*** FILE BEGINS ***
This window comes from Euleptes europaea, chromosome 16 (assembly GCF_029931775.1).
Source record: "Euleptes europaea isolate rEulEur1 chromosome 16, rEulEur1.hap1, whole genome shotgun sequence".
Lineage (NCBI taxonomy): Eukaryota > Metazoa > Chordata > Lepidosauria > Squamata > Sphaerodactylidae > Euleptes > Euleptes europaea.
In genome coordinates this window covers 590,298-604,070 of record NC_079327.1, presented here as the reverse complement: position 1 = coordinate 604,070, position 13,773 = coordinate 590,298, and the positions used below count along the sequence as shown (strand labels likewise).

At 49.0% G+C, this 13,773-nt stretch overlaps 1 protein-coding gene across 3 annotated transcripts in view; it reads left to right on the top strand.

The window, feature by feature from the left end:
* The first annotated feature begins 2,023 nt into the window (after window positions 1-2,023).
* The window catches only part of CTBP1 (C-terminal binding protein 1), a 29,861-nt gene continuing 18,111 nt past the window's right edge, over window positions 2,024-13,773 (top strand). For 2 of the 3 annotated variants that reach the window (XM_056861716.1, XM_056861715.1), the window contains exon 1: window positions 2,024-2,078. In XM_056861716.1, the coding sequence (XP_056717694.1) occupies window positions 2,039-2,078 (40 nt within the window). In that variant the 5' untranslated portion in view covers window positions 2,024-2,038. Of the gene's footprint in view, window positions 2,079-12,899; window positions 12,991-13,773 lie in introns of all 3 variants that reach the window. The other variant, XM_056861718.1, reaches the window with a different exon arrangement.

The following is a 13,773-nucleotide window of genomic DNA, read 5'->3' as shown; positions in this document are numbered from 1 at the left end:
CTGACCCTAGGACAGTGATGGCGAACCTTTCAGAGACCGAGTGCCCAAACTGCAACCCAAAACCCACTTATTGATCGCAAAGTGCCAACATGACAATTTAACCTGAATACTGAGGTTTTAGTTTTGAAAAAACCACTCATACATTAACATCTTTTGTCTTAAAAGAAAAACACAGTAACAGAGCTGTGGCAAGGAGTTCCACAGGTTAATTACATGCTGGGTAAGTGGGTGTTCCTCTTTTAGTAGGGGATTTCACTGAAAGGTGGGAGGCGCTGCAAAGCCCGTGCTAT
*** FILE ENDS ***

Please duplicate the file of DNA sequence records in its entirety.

This window comes from Euleptes europaea, chromosome 16 (assembly GCF_029931775.1).
Source record: "Euleptes europaea isolate rEulEur1 chromosome 16, rEulEur1.hap1, whole genome shotgun sequence".
Lineage (NCBI taxonomy): Eukaryota > Metazoa > Chordata > Lepidosauria > Squamata > Sphaerodactylidae > Euleptes > Euleptes europaea.
In genome coordinates this window covers 590,298-604,070 of record NC_079327.1, presented here as the reverse complement: position 1 = coordinate 604,070, position 13,773 = coordinate 590,298, and the positions used below count along the sequence as shown (strand labels likewise).

At 49.0% G+C, this 13,773-nt stretch overlaps 1 protein-coding gene across 3 annotated transcripts in view; it reads left to right on the top strand.

The window, feature by feature from the left end:
* The first annotated feature begins 2,023 nt into the window (after window positions 1-2,023).
* The window catches only part of CTBP1 (C-terminal binding protein 1), a 29,861-nt gene continuing 18,111 nt past the window's right edge, over window positions 2,024-13,773 (top strand). For 2 of the 3 annotated variants that reach the window (XM_056861716.1, XM_056861715.1), the window contains exon 1: window positions 2,024-2,078. In XM_056861716.1, the coding sequence (XP_056717694.1) occupies window positions 2,039-2,078 (40 nt within the window). In that variant the 5' untranslated portion in view covers window positions 2,024-2,038. Of the gene's footprint in view, window positions 2,079-12,899; window positions 12,991-13,773 lie in introns of all 3 variants that reach the window. The other variant, XM_056861718.1, reaches the window with a different exon arrangement.

The following is a 13,773-nucleotide window of genomic DNA, read 5'->3' as shown; positions in this document are numbered from 1 at the left end:
CTGACCCTAGGACAGTGATGGCGAACCTTTCAGAGACCGAGTGCCCAAACTGCAACCCAAAACCCACTTATTGATCGCAAAGTGCCAACATGACAATTTAACCTGAATACTGAGGTTTTAGTTTTGAAAAAACCACTCATACATTAACATCTTTTGTCTTAAAAGAAAAACACAGTAACAGAGCTGTGGCAAGGAGTTCCACAGGTTAATTACATGCTGGGTAAGTGGGTGTTCCTCTTTTAGTAGGGGATTTCACTGAAAGGTGGGAGGCGCTGCAAAGCCCGTGCTAT